As human beings we have evolved to the point where we reside in these incredibly vast and complex societies. We are, after all, the ultimate pack animals. We like to think we’re these independent creatures, but we’re actually incredibly dependent on one another for our survival and success. And as a society, we choose to maintain some semblance of order, rules, law, social structure, nationality and economic coordination through a centralized government. We can quibble over the size of that government (I tend to prefer less government than most other MMTers), but we cannot ignore the reality that governments exist for very practical purposes and will likely always exist in some form (if for no other purpose than to provide a legal system and a coordinated military). Austrians tend to veer towards the misconception that governments are these exogenous entities that infringe on our personal liberties when the truth is that we create governments for some public purpose. We do not create governments to impose hardship on ourselves. That’s not to say that governments can’t become corrupt or excessive, but it’s rather naive to claim that a moderately sized government cannot provide some level of services that benefit the society as a whole.
The most hardcore of Austrians take this myth to another level in believing we can reside in these “Crusoe Islands” where no government is necessary at all. Never mind that no such fantasy island exists in reality….The problem is, this totally misunderstands the evolutionary aspect of society, government, money and why we have the social constructs and infrastructure that we do today. Austrians want to attach “money” to a shiny rock or the detach it from the reality where humans reside in complex social structures which require complex entities to help these societies achieve goals. Both ideas are misguided as they misinterpret the intricate link between money and society.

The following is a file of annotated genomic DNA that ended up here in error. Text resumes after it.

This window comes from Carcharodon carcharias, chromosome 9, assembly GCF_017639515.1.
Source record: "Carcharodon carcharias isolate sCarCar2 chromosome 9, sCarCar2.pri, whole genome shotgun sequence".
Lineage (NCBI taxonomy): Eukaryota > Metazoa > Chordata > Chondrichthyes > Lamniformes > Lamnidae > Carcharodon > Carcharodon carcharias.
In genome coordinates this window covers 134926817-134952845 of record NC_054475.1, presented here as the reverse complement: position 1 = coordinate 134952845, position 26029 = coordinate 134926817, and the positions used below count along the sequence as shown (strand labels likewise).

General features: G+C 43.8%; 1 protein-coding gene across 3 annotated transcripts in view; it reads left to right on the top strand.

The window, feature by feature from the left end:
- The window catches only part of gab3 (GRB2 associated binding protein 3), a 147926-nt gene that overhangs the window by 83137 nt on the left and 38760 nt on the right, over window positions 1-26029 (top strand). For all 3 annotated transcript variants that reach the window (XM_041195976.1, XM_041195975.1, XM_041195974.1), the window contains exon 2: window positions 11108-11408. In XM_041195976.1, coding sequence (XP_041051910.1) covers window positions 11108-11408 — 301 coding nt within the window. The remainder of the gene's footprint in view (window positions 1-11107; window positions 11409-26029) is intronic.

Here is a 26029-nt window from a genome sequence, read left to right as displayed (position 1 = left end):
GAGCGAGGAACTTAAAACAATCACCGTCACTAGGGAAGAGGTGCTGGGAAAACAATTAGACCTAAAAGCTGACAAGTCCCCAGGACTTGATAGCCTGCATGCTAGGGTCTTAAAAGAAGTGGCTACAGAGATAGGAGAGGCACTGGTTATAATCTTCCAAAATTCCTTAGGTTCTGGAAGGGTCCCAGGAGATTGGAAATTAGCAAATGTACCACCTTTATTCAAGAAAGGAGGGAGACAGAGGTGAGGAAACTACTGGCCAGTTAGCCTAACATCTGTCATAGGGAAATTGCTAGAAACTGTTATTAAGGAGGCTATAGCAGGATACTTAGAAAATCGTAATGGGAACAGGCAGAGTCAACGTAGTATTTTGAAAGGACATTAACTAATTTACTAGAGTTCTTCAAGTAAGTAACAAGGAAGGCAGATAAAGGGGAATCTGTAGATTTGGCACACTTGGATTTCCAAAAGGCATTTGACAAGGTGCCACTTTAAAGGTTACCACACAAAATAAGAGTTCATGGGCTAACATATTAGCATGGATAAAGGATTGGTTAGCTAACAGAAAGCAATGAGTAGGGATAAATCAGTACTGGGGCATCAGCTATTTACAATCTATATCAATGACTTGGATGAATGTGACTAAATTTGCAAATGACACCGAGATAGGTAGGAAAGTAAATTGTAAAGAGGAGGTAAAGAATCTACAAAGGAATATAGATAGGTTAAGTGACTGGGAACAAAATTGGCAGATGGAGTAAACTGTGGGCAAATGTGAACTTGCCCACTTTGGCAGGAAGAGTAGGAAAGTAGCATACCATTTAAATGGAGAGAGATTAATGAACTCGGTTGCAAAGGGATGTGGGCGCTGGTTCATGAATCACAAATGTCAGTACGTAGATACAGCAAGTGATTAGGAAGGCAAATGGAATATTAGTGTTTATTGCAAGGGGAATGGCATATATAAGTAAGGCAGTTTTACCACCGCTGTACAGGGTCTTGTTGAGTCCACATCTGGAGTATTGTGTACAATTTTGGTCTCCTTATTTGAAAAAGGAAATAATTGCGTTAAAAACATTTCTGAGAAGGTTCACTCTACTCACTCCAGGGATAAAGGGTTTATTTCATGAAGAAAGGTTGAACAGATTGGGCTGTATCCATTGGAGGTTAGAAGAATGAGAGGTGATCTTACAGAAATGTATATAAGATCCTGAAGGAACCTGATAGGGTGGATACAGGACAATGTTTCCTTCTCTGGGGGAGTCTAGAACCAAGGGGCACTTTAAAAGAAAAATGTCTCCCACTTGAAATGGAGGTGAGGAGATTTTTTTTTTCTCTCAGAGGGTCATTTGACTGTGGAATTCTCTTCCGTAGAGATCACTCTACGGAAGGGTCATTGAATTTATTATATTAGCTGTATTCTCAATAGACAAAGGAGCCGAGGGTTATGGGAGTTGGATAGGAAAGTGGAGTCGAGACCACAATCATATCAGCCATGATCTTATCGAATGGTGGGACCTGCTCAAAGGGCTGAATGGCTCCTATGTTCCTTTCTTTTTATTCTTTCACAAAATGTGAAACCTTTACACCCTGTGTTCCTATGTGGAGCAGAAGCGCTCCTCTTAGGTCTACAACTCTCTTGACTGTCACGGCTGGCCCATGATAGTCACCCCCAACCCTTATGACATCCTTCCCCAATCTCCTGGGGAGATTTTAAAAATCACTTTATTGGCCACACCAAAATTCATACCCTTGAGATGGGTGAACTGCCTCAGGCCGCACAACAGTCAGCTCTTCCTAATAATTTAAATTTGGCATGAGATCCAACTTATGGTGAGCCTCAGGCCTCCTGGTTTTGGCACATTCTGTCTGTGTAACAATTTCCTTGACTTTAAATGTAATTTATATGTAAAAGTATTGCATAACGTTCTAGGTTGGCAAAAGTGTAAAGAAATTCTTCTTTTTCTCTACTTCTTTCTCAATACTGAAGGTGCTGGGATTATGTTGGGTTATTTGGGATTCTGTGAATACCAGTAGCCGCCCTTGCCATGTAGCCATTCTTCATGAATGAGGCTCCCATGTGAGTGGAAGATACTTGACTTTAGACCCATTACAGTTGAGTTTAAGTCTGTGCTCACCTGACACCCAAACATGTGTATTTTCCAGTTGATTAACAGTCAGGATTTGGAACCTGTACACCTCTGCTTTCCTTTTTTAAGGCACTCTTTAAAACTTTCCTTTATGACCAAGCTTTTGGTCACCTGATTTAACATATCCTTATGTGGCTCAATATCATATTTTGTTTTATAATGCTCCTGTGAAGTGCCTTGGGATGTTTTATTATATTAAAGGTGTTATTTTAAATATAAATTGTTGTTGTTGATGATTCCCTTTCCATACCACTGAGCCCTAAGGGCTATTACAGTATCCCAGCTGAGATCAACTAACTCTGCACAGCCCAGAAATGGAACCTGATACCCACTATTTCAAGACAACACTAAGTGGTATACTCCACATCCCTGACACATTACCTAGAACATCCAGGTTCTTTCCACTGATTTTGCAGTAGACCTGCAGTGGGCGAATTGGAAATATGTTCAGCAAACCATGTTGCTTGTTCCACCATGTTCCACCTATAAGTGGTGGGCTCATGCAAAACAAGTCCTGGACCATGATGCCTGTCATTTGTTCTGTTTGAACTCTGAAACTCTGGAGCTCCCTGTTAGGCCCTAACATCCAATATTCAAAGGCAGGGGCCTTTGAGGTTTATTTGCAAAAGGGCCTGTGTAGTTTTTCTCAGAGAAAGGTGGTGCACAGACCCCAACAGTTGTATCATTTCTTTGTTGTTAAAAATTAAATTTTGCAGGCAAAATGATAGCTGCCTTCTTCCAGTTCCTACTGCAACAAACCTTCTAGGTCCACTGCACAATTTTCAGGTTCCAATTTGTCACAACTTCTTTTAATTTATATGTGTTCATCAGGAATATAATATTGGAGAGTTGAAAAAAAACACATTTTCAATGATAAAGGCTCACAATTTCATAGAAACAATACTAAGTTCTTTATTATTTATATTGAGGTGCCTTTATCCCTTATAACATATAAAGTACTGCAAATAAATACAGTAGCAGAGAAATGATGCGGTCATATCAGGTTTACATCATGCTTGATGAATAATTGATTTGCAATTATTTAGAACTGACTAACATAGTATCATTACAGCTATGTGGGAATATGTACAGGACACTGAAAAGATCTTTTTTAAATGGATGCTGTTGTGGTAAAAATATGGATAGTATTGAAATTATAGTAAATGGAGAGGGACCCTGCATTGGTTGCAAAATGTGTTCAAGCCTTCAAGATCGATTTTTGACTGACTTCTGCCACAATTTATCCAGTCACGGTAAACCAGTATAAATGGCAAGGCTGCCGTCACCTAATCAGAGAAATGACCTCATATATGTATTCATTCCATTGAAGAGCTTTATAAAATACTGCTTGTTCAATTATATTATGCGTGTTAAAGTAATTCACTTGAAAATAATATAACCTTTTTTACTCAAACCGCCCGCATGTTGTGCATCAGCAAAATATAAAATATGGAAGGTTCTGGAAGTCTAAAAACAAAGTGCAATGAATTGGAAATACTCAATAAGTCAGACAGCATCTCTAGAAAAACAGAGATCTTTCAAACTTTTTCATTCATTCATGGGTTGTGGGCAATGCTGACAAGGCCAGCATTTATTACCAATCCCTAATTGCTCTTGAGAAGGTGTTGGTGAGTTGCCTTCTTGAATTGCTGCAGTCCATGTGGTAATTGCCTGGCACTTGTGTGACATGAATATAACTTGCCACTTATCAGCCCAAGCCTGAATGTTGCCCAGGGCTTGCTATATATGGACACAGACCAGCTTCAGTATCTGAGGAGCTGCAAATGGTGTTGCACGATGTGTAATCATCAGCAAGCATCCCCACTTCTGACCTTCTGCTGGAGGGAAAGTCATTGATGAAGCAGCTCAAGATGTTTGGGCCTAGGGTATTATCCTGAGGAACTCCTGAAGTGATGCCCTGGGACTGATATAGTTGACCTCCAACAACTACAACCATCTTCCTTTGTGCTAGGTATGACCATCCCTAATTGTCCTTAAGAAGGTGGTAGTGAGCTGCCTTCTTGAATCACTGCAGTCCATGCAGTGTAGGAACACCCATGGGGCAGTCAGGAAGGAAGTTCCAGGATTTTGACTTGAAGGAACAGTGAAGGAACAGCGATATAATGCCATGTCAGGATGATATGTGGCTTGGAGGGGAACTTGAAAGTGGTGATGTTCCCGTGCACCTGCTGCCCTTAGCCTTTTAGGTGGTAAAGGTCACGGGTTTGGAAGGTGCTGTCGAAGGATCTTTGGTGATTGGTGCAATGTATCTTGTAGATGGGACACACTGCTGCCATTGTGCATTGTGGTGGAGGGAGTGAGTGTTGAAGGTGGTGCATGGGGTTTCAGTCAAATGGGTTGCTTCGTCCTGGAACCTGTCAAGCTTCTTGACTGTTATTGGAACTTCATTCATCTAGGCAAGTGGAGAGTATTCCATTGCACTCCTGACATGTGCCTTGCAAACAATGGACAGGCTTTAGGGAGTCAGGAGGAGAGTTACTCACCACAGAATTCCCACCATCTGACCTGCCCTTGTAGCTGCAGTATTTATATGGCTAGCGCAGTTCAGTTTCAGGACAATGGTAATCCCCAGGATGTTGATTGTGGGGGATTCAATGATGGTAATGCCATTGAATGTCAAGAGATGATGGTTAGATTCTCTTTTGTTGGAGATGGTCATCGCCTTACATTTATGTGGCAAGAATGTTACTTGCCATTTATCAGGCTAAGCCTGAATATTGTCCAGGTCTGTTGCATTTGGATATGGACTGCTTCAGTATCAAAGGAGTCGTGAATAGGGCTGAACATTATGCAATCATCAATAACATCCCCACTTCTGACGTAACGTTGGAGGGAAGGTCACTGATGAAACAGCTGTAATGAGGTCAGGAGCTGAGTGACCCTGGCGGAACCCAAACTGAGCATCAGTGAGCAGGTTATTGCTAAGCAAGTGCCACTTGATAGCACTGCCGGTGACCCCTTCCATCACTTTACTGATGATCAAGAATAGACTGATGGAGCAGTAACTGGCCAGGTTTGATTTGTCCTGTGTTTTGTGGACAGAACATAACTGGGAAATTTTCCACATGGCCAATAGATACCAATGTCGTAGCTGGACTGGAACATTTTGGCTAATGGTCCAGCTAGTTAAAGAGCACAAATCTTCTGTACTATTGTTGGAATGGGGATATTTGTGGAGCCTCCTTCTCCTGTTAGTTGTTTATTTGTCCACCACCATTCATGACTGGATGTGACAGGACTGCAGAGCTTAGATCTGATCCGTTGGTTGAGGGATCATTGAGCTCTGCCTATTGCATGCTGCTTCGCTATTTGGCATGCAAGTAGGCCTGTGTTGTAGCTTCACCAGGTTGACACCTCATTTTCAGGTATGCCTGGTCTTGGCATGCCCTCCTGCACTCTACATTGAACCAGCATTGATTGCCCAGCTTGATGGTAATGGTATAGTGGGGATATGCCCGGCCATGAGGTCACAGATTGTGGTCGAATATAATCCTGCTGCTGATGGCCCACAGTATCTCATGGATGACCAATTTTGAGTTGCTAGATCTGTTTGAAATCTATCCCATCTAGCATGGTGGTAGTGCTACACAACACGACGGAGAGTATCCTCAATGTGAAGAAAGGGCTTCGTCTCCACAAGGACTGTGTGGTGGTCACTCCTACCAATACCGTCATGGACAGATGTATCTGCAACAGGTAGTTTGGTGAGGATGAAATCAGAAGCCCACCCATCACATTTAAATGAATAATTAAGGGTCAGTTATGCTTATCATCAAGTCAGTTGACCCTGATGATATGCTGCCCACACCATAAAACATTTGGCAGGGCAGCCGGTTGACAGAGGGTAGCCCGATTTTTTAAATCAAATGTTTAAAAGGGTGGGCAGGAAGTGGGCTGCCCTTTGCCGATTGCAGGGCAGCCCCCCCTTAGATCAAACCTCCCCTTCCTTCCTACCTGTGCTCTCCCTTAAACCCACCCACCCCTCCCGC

Ironically, the greatest strength of Austrian economics is also the cause of its broadest misconceptions. Ultimately, they misinterpret human nature and the very nature of the societies in which we reside. The idea that the human being can survive and thrive entirely independent of complex social constructs is a sheer myth. Even worse, they assume that small factions of the society can regulate and behave rationally and responsibly enough to eliminate the need for government. As I often say, government becomes corrupted when the power of the many falls into the hands of the few. This applies to the small factions on Crusoe Island as well. The point being, in trying to prove this ideological argument they create myths that lead people to believe that we do not need strict social constructs to survive. In doing so, they try to separate a society from the social constructs (thereby breaking the links between society and money) that make up its very essence.
This idea of money being a creature of the state is a substantial hurdle that some Austrians like John Carney are willing to overcome. But I fear most Austrians cannot overcome their political biases that lead them to conclude that government is always bad and therefore, the state issued fiat money is always bad. And in doing so they misinterpret the nature of society, the role of government in society and the “money” that governments create.
Mr. Roche is the Founder and Chief Investment Officer of Discipline Funds.Discipline Funds is a low fee financial advisory firm with a focus on helping people be more disciplined with their finances.
He is also the author of Pragmatic Capitalism: What Every Investor Needs to Understand About Money and Finance, Understanding the Modern Monetary System and Understanding Modern Portfolio Construction.